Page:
Growing Up Lovettsville:
When A Farm Boy Drove the School Bus
An Illustrated Reminiscence
with Walter M. Fleming
Sunday, June 9, 2:00 p.m.
Slideshow by Becky H. Fleming
Rich Gillespie, Moderator
When Dr. A. B. Householder brought Walter M. Fleming into the world on September 26, 1929 near Elvan, west of Lovettsville, there was a farm depression going on in rural Virginia. There had been for most of the decade. In four weeks, the rest of the nation would join them. The son of Alvin and Leona Fleming, Walter was born to a hard-working couple who were farming Millbrook, the farm of Dr. and Mrs. William J. Mallory of Washington, D.C.
Growing up on a Lovettsville area farm, Walter was a part of an intensive rural life known to generations who worked the land by hand and horse, a multi-skilled culture now largely lost. American culture today and particularly western Loudoun society assumes we know the basics of this life—it regularly enters our turn of phrase—and yet the vast majority of us no longer do. Walter Fleming absorbed every bit of it into his very pores.
With the help of his son, Loudoun History Award winter Ken, and his able writer and daughter-in-law Becky, Walter has sought to record that hardscrabble satisfying life in word and image with his new book, Growing Up Lovettsville: The Life & Times of Walter M. Fleming. It is a memoir of rural Loudoun life, but a memorial to small-town life in Lovettsville and nearby Brunswick, Maryland as well.
Fleming will speak at the Lovettsville Historical Society’s monthly second-Sunday history lecture series at 2:00 p.m. June 9th at the customary venue, the inviting sanctuary at St. James United Church of Christ at 10 East Broadway (the main street), in Lovettsville, with renowned historian Rich Gillespie acting as interviewer and moderator while Becky Fleming illustrates her father-in-law’s reminiscences with projected photos from the family album. The program will particularly focus on farm life in a time of intensive change, something Mr. Fleming became very familiar with in his subsequent career with Whitmore & Arnold (later Browning Equipment) dealing with agricultural implements. Additionally, as a high school student school bus driver, Fleming will share his memories of school life at Woodland and Lovettsville Elementary Schools as well as Lovettsville High School (now the Lovettsville Community Center).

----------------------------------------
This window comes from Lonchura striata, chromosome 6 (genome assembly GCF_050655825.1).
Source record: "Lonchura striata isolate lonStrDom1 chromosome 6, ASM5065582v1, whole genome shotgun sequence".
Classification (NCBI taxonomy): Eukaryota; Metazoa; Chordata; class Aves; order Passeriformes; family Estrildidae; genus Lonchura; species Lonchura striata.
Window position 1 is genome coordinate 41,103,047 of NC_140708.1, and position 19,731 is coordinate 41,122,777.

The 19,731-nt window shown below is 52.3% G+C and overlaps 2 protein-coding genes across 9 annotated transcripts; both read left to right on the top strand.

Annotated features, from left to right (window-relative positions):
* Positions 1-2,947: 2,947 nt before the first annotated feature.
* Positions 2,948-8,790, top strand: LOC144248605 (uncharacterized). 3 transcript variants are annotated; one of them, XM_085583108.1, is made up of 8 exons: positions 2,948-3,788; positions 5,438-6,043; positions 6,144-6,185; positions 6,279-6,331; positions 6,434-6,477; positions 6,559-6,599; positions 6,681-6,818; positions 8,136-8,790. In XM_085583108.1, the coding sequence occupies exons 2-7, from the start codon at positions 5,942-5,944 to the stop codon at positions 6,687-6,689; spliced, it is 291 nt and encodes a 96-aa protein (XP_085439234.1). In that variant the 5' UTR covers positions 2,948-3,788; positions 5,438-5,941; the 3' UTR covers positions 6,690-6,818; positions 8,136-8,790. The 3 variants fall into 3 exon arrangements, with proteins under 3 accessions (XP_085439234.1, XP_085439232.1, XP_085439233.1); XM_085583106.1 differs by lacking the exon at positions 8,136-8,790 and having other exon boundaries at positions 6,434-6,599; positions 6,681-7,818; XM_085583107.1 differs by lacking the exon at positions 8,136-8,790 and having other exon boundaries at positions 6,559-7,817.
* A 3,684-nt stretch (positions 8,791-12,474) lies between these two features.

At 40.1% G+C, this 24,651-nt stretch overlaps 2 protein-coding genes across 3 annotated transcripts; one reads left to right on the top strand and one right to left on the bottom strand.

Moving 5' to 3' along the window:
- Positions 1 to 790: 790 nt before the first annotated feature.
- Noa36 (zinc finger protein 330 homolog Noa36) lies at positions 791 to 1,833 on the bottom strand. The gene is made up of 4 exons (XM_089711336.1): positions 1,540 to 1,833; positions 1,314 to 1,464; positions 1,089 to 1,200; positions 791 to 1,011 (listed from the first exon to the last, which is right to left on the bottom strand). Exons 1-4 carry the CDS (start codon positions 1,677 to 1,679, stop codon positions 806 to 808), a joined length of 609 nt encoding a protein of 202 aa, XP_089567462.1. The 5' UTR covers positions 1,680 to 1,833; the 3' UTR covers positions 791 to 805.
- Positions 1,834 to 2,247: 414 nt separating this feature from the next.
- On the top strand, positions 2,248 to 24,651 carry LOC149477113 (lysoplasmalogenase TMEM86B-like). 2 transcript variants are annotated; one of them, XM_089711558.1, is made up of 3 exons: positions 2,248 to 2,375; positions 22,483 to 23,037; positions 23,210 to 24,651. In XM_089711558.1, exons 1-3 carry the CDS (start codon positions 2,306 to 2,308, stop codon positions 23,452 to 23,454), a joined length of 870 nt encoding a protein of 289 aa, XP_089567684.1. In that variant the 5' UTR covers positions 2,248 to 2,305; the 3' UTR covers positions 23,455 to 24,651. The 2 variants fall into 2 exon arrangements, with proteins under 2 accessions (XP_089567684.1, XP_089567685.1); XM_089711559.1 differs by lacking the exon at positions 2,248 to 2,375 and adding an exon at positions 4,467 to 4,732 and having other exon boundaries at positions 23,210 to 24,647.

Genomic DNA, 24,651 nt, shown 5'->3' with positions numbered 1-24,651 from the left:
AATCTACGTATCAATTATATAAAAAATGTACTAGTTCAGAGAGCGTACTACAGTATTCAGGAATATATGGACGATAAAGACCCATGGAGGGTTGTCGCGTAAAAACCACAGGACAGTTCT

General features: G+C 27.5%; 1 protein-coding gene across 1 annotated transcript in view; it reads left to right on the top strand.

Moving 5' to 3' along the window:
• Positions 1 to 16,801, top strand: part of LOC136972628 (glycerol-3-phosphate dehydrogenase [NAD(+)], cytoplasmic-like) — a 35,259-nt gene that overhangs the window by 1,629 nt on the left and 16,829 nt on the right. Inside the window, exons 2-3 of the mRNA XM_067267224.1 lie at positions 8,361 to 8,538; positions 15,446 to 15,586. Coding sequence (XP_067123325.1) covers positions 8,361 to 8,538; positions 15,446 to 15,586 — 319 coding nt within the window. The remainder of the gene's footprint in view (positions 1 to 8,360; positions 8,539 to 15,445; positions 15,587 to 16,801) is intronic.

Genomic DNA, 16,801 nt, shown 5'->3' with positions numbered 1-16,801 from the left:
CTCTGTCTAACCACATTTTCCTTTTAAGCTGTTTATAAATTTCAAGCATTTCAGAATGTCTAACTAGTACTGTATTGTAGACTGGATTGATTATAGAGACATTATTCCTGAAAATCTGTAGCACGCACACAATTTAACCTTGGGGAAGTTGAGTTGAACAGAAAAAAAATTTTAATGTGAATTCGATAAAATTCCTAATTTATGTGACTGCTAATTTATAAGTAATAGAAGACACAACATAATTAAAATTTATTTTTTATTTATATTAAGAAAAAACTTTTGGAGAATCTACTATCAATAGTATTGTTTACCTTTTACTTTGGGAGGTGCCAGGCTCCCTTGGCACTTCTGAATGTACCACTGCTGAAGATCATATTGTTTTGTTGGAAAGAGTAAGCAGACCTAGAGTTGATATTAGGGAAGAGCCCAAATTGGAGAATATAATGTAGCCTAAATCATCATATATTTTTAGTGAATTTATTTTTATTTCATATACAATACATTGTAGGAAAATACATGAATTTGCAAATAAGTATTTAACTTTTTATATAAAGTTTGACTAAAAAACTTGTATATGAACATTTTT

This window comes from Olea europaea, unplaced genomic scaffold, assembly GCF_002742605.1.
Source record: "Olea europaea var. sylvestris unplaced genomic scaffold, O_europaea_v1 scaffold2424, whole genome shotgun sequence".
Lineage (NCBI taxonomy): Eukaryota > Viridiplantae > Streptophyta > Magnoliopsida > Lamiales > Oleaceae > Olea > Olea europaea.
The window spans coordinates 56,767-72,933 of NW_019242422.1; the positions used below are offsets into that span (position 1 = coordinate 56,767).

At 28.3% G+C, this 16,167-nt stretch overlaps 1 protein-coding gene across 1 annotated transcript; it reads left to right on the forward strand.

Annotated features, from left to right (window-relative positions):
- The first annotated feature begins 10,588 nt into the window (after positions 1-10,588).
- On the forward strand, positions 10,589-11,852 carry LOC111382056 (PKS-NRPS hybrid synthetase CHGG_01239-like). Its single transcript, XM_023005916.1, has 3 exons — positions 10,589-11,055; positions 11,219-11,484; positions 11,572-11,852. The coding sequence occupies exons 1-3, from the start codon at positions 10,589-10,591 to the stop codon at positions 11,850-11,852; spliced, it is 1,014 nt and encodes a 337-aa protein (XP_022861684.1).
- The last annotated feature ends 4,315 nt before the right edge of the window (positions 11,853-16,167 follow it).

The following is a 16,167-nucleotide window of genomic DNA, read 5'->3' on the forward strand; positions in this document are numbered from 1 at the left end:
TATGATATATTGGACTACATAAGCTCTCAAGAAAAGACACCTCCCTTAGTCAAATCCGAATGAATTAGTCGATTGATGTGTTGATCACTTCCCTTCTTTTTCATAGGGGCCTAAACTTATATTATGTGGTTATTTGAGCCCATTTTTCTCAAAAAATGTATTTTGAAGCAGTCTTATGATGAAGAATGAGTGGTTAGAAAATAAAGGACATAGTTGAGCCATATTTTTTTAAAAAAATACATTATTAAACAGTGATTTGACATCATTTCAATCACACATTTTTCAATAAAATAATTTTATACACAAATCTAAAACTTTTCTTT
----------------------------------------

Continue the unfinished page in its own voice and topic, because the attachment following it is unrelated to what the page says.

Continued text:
Those with long memories of Northern Loudoun are especially invited to attend and follow in the Lovettsville Historical Society’s long tradition, in which the audience becomes involved with questions and their own memories at the end of the formal presentation. Whether its adventures across the wood-bottomed Brunswick Bridge or memories of the August 31, 1940 airliner crash (Walter Fleming heard it crash and saw the results shortly after), presentations like this one refresh old memories and bring a younger generation and newer residents “into the fold” of the region’s communal experience.
Walter Fleming will have copies of his memoir available and will autograph the well-illustrated volume. Admission is free, but donations and memberships are welcomed to defray expenses of the program and to support the ongoing activities of the Lovettsville Historical Society.
For more information, visit www.LovettsvilleHistoricalSociety.org or email email@example.com.